Movie star, director and producer Ngo Thanh Van of HCM City has launched her latest project on a Vietnamese superhero.
The film, Vinaman, will feature challenges and secrets about a superman who fights evil and protects justice.
Its first poster was released on Van’s Facebook page last week, attracting many likes and comments from film critics and fans.
Van and her studio, Studio68, are working on casting the film.
“The world has Superman, IronMan and SpiderMan. How about us? I wanted to capture a Vietnamese superhero named Vinaman, who has a Vietnamese spirit and character, in my new film,” Van wrote on her Facebook page.
Her film is based on real stories in Vietnam during the COVID-19 pandemic. “I saw many doctors and volunteers in the fight against the virus. I don’t think a superman should be the strongest. I believe he should be a person who makes the biggest sacrifice,” she wrote.
Nguyen Thi Kim Chi, a 10th-grade student from HCM City, said: “Van has a lot of experience in the industry. She performed in Hollywood films and has worked with talented Vietnamese and foreign film directors. Her film, Vinaman, will be the best work of its kind on superman in Vietnam.”
Van began her movie career in 2004 with a leading role in Rouge, a 13-part TV series produced by international channel MTV Asia, after spending years in music and on the catwalk.
In 2006, she played a leading role in Dong Mau Anh Hung (The Rebel), a kung fu film directed by Vietnamese-American Charlie Nguyen. The film won the Grand Jury Award at 2007 Sharing Visions, a biennial international film festival for Vietnamese filmmakers held in Los Angeles.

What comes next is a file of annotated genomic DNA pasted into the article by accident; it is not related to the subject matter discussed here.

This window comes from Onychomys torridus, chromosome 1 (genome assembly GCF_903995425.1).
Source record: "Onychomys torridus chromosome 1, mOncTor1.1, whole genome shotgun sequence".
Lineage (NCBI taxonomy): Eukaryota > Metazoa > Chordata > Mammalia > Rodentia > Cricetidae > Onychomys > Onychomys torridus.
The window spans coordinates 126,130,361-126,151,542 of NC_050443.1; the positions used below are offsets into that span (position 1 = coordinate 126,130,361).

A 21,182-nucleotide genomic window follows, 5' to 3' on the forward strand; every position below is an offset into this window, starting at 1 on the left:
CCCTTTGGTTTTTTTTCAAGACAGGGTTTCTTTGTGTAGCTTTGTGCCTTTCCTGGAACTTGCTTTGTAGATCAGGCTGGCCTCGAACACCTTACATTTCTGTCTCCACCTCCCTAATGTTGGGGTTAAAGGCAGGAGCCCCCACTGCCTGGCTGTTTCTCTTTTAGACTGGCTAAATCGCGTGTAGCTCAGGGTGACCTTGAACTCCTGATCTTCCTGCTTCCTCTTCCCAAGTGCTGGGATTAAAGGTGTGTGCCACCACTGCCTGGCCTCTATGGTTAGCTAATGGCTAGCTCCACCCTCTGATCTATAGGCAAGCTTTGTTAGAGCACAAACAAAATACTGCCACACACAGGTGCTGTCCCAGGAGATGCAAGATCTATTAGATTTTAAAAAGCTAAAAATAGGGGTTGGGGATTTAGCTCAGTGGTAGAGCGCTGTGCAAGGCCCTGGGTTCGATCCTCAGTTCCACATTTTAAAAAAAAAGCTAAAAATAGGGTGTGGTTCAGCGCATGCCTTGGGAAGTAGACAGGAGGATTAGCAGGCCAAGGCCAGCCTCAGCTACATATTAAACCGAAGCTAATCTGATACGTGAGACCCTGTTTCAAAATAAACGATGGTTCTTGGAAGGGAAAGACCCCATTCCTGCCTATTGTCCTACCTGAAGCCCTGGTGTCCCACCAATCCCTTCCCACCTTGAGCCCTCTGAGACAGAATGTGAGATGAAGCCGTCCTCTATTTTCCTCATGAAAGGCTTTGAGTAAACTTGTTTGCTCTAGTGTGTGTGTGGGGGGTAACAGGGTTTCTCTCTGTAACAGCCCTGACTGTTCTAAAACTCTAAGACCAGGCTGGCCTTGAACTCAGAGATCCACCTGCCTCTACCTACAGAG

Van has performed in several films and TV shows before becoming a director and producer. Her first movie as a producer was the comedy film Ngay Nay Ngay Nay (Once Upon A Time), a co-production between the artist and her partner, Canadian-Vietnamese director Cuong Ngo, in 2015.
One year later, she directed her first film, Tam Cam-Chuyen Chua Ke (Tam Cam-The Untold Story), a fantasy work based on a fairy tale known as the Vietnamese version of Cinderella. She invested more than 20 billion VND (nearly 900,000 USD) in filming.
Tam Cam-Chuyen Chua Ke was released in 37 cinema complexes in Hanoi, HCM City and provinces, earning more than 70 billion VND (3.1 million USD) in ticket sales.
In March, Van began post-production for Trang Ti, a film featuring Vietnamese folk stories. She used blockbuster director Phan Gia Nhat Linh to help guarantee ticket sales./.
This article was originally published in VNA